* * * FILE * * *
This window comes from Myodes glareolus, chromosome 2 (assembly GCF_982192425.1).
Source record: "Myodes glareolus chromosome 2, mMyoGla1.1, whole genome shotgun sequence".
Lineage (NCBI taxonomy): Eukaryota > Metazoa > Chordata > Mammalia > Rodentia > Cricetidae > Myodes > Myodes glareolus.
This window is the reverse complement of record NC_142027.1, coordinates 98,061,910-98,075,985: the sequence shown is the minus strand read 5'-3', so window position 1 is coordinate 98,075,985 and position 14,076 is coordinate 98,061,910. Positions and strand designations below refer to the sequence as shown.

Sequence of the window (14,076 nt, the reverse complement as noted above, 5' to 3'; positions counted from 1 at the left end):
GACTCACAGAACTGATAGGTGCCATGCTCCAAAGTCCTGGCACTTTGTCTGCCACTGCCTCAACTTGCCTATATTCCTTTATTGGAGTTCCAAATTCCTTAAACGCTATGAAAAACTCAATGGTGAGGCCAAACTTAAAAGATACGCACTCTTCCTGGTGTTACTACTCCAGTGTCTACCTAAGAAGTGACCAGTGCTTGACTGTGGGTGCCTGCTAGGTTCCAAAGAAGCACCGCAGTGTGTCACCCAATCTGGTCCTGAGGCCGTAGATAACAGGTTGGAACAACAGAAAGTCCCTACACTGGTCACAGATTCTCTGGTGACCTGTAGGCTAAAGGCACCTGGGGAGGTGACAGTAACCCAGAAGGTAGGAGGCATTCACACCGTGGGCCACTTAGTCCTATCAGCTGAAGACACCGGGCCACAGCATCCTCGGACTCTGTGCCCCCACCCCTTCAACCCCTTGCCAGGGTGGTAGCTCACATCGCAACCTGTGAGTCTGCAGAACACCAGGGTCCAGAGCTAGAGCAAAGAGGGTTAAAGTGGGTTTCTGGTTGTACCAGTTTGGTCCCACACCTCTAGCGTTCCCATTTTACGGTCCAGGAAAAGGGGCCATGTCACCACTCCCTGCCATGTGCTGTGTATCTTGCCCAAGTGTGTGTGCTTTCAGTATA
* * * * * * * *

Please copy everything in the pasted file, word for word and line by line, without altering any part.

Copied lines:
This window comes from Myodes glareolus, chromosome 2 (assembly GCF_982192425.1).
Source record: "Myodes glareolus chromosome 2, mMyoGla1.1, whole genome shotgun sequence".
Lineage (NCBI taxonomy): Eukaryota > Metazoa > Chordata > Mammalia > Rodentia > Cricetidae > Myodes > Myodes glareolus.
This window is the reverse complement of record NC_142027.1, coordinates 98,061,910-98,075,985: the sequence shown is the minus strand read 5'-3', so window position 1 is coordinate 98,075,985 and position 14,076 is coordinate 98,061,910. Positions and strand designations below refer to the sequence as shown.

Sequence of the window (14,076 nt, the reverse complement as noted above, 5' to 3'; positions counted from 1 at the left end):
GACTCACAGAACTGATAGGTGCCATGCTCCAAAGTCCTGGCACTTTGTCTGCCACTGCCTCAACTTGCCTATATTCCTTTATTGGAGTTCCAAATTCCTTAAACGCTATGAAAAACTCAATGGTGAGGCCAAACTTAAAAGATACGCACTCTTCCTGGTGTTACTACTCCAGTGTCTACCTAAGAAGTGACCAGTGCTTGACTGTGGGTGCCTGCTAGGTTCCAAAGAAGCACCGCAGTGTGTCACCCAATCTGGTCCTGAGGCCGTAGATAACAGGTTGGAACAACAGAAAGTCCCTACACTGGTCACAGATTCTCTGGTGACCTGTAGGCTAAAGGCACCTGGGGAGGTGACAGTAACCCAGAAGGTAGGAGGCATTCACACCGTGGGCCACTTAGTCCTATCAGCTGAAGACACCGGGCCACAGCATCCTCGGACTCTGTGCCCCCACCCCTTCAACCCCTTGCCAGGGTGGTAGCTCACATCGCAACCTGTGAGTCTGCAGAACACCAGGGTCCAGAGCTAGAGCAAAGAGGGTTAAAGTGGGTTTCTGGTTGTACCAGTTTGGTCCCACACCTCTAGCGTTCCCATTTTACGGTCCAGGAAAAGGGGCCATGTCACCACTCCCTGCCATGTGCTGTGTATCTTGCCCAAGTGTGTGTGCTTTCAGTATA